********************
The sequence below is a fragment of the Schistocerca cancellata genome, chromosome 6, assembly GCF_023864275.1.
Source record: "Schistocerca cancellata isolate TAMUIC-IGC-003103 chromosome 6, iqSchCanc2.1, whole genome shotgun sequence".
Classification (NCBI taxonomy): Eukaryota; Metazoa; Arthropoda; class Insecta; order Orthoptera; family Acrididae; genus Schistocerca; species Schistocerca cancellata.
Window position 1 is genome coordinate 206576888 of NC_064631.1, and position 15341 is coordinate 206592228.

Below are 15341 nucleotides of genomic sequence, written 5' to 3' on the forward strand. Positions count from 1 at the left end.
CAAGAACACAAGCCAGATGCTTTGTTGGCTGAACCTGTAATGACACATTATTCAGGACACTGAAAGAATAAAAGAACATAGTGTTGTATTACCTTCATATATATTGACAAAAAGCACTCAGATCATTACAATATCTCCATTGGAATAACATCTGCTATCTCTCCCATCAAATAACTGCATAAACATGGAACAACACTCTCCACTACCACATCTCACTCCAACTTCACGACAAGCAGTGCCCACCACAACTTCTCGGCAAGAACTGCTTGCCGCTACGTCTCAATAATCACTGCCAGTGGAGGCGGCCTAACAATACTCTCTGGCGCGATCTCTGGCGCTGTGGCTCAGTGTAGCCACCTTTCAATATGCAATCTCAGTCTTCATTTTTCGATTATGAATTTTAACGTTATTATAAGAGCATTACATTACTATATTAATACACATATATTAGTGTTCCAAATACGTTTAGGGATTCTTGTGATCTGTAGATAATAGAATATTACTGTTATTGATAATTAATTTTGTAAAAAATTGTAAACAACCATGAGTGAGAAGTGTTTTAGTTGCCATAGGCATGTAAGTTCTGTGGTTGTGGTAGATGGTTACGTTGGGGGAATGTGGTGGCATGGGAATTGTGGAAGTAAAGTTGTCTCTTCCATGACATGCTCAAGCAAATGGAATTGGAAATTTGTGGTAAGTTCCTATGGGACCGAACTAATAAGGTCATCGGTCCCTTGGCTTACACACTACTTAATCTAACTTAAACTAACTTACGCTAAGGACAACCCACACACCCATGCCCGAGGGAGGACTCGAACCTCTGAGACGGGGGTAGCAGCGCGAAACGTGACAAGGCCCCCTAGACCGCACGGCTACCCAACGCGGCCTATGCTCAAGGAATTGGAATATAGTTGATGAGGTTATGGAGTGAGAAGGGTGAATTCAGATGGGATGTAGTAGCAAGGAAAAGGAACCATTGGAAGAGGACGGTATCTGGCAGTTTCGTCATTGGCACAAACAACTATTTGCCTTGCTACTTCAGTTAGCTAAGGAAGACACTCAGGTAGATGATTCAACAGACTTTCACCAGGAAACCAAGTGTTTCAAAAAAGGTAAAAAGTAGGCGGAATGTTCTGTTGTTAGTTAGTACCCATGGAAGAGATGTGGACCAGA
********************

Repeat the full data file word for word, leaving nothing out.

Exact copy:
The sequence below is a fragment of the Schistocerca cancellata genome, chromosome 6, assembly GCF_023864275.1.
Source record: "Schistocerca cancellata isolate TAMUIC-IGC-003103 chromosome 6, iqSchCanc2.1, whole genome shotgun sequence".
Classification (NCBI taxonomy): Eukaryota; Metazoa; Arthropoda; class Insecta; order Orthoptera; family Acrididae; genus Schistocerca; species Schistocerca cancellata.
Window position 1 is genome coordinate 206576888 of NC_064631.1, and position 15341 is coordinate 206592228.

Below are 15341 nucleotides of genomic sequence, written 5' to 3' on the forward strand. Positions count from 1 at the left end.
CAAGAACACAAGCCAGATGCTTTGTTGGCTGAACCTGTAATGACACATTATTCAGGACACTGAAAGAATAAAAGAACATAGTGTTGTATTACCTTCATATATATTGACAAAAAGCACTCAGATCATTACAATATCTCCATTGGAATAACATCTGCTATCTCTCCCATCAAATAACTGCATAAACATGGAACAACACTCTCCACTACCACATCTCACTCCAACTTCACGACAAGCAGTGCCCACCACAACTTCTCGGCAAGAACTGCTTGCCGCTACGTCTCAATAATCACTGCCAGTGGAGGCGGCCTAACAATACTCTCTGGCGCGATCTCTGGCGCTGTGGCTCAGTGTAGCCACCTTTCAATATGCAATCTCAGTCTTCATTTTTCGATTATGAATTTTAACGTTATTATAAGAGCATTACATTACTATATTAATACACATATATTAGTGTTCCAAATACGTTTAGGGATTCTTGTGATCTGTAGATAATAGAATATTACTGTTATTGATAATTAATTTTGTAAAAAATTGTAAACAACCATGAGTGAGAAGTGTTTTAGTTGCCATAGGCATGTAAGTTCTGTGGTTGTGGTAGATGGTTACGTTGGGGGAATGTGGTGGCATGGGAATTGTGGAAGTAAAGTTGTCTCTTCCATGACATGCTCAAGCAAATGGAATTGGAAATTTGTGGTAAGTTCCTATGGGACCGAACTAATAAGGTCATCGGTCCCTTGGCTTACACACTACTTAATCTAACTTAAACTAACTTACGCTAAGGACAACCCACACACCCATGCCCGAGGGAGGACTCGAACCTCTGAGACGGGGGTAGCAGCGCGAAACGTGACAAGGCCCCCTAGACCGCACGGCTACCCAACGCGGCCTATGCTCAAGGAATTGGAATATAGTTGATGAGGTTATGGAGTGAGAAGGGTGAATTCAGATGGGATGTAGTAGCAAGGAAAAGGAACCATTGGAAGAGGACGGTATCTGGCAGTTTCGTCATTGGCACAAACAACTATTTGCCTTGCTACTTCAGTTAGCTAAGGAAGACACTCAGGTAGATGATTCAACAGACTTTCACCAGGAAACCAAGTGTTTCAAAAAAGGTAAAAAGTAGGCGGAATGTTCTGTTGTTAGTTAGTACCCATGGAAGAGATGTGGACCAGA